Former U.N. Ambassador John Bolton, a senior fellow at the American Enterprise Institute, joined SiriusXM host Alex Marlow on Thursday’s Breitbart News Daily to talk about Donald Trump’s foreign policy speech in Ohio on Monday, which Newt Gingrich hailed as “historic.”
“I think it was an important speech, certainly in the context of this campaign,” said Bolton. “Look, the problem that we’ve seen, over the past several months, is that the media are, as you were just saying, doing everything they can to avoid a serious debate on some of these issues. They want to find fault with the Trump campaign, with Trump, with conservatives, you name it – anything but debate the issues.”
“I think it was very important for Trump, on Monday night, to talk about national security, on Tuesday night to talk about domestic violence, and the importance of effective law enforcement. I thought both speeches were very well done. People can agree or disagree with this or that particular point, but these were two serious speeches, part of an effort he’s been making,” he said.
“I think if Trump and the campaign can get the debate on these key issues that concern the American people, he will win,” Bolton predicted. “If the Clinton campaign, and her media surrogates, can keep distracting people, then it’s a much more difficult proposition. So in that sense, I just think that the two speeches, Monday and Tuesday, are very important steps.”
“We’ll see what happens in the next few weeks, but this campaign is on, no doubt about it,” he pronounced.
Bolton said that on many subjects, prominently including the threat of radical Islam and the spread of sharia law, the international Left “just wants to shut off debate entirely” through political correctness.
“If you can’t talk about a subject, in their view, I think, they win,” he explained. “Britain has already made mistakes in this regard, in giving some credence to the idea that you can have parallel legal systems. I think our Constitution here is very clear: one law applies to all. One law applies to the average citizen, the same law applies to the President of the United States – and, by the way, should apply to Secretaries of State, while we’re on the subject.”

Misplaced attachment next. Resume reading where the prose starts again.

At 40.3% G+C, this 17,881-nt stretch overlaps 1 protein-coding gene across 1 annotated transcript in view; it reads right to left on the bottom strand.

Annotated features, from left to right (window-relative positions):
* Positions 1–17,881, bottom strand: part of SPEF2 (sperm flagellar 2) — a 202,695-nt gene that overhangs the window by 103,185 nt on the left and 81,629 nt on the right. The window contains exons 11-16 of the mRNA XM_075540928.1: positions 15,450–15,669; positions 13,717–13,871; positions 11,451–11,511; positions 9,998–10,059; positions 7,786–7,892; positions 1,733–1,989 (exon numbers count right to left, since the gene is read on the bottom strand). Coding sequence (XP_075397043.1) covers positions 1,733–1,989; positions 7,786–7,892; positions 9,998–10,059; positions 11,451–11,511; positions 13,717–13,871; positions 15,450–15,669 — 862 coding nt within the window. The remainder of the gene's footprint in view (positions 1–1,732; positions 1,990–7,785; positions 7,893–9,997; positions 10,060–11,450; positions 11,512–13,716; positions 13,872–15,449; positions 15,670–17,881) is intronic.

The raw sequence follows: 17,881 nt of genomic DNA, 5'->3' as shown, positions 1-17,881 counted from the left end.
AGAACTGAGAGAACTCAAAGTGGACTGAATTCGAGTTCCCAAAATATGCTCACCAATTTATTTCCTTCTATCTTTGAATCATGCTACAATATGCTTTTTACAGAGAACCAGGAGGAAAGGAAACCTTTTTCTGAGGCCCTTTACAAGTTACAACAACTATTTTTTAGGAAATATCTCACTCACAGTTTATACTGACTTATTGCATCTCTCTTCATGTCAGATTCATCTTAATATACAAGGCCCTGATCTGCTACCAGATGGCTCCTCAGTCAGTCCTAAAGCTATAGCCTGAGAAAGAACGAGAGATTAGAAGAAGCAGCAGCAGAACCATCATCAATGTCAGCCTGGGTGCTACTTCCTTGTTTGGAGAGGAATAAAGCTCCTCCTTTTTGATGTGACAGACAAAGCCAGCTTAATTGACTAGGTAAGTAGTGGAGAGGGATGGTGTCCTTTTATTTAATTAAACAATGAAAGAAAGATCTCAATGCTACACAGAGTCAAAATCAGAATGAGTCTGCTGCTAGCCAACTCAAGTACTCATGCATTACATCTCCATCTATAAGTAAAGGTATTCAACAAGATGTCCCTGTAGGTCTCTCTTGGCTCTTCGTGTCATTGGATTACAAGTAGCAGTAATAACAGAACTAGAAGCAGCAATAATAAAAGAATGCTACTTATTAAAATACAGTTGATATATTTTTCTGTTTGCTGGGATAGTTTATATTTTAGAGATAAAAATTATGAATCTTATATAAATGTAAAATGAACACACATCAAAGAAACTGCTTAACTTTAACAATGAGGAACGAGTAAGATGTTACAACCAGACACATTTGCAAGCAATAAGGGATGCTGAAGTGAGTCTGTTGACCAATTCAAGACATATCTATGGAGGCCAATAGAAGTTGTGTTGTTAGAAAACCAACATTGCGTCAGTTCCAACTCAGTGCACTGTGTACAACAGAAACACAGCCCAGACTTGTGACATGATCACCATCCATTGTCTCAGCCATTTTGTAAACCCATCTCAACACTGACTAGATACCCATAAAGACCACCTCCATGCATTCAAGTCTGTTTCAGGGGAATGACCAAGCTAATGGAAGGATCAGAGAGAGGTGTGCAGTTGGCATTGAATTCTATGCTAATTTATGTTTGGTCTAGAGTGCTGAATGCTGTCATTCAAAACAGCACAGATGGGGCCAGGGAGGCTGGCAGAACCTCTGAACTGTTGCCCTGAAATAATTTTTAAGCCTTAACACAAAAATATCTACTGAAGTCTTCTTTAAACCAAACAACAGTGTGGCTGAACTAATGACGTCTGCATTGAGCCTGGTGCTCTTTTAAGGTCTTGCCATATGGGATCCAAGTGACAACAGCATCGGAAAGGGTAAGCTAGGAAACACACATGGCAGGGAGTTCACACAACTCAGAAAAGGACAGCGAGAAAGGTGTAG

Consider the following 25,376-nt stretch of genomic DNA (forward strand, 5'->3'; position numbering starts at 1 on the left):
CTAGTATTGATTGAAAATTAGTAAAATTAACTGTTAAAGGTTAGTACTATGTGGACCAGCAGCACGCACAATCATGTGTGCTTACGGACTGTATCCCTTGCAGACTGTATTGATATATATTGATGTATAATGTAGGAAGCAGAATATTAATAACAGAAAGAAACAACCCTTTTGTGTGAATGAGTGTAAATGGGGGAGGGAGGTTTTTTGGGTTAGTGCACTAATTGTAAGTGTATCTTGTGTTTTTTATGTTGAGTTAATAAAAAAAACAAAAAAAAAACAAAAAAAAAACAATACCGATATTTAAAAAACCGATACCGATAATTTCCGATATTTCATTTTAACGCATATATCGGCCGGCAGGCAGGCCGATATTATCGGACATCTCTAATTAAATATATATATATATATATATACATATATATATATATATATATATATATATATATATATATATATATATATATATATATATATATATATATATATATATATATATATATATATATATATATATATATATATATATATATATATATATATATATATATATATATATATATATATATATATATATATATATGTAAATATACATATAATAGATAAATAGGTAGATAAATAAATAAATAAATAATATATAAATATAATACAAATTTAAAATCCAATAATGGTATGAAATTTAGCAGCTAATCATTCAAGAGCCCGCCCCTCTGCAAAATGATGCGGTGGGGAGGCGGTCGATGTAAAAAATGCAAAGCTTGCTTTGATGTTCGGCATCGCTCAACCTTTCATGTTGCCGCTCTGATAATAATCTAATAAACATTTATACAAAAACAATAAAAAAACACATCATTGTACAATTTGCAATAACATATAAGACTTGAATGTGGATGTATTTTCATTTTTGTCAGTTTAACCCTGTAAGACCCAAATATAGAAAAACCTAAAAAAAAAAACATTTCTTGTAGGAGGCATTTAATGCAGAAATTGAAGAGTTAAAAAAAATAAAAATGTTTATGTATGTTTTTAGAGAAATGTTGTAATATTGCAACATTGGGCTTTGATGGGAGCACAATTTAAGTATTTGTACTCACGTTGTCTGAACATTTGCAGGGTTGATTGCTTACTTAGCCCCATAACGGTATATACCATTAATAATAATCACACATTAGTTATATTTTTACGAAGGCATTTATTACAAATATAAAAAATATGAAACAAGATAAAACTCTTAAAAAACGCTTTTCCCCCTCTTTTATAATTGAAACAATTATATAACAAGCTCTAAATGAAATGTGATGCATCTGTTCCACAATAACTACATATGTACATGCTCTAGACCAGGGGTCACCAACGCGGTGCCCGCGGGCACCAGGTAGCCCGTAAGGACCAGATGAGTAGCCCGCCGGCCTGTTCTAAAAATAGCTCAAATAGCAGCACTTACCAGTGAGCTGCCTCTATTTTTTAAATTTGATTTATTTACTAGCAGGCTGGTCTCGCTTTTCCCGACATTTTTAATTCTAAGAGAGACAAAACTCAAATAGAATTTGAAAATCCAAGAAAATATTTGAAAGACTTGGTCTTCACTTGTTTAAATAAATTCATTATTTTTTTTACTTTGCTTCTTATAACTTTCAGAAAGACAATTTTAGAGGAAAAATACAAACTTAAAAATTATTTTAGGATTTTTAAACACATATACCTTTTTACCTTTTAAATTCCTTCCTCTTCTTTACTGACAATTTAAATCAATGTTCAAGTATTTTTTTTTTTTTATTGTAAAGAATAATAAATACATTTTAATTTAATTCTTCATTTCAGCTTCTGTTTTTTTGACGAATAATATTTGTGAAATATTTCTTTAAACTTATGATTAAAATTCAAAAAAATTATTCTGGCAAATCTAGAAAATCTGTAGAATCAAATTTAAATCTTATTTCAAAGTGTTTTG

“When you start setting up separate systems, by definition, you’re creating the possibility for discrimination against the majority. Any system, not just sharia, that implies a fusing of Church and State at the top – in effect, an established church – is fundamentally contrary to the Constitution. And that’s what, I think, you get through the noise of the media about the speech on Monday, and what Trump’s said about the intersection between immigration and terrorism,” Bolton said.
“He’s simply repeating what’s already in U.S. statutes, namely, that people who want to become citizens have to be – this is the statutory language – ‘attached to the principles of the Constitution,’ which means religious freedom, and no established church,” Bolton pointed out. “If people want to take a different view, then let ‘em say so. Let’s have the debate on that. Let’s see where the overwhelming majority of the American people are on that point.”
Marlow noted that Trump received his first Top Secret intelligence briefing as a presidential candidate this week, and asked what such a briefing was like.
“In terms of briefing a candidate like this, I would think that in the first briefing, they would try to provide some background, but give him, and give Secretary Clinton, essentially the same kind of briefing they would give to the President, in what’s called the President’s daily brief” Bolton replied. “My former colleague Fred Fleitz has an important piece up on the National Review website this morning, talking about Leftist bias within the intelligence community, and his concerns about what, exactly, the intelligence community is doing to brief Donald Trump.”
Bolton thought it was noteworthy that “General Flynn, and perhaps some others, sat in that briefing,” because Trump advisers like retired Army General Mike Flynn can “provide a counterweight, if there is any bias creeping in there.”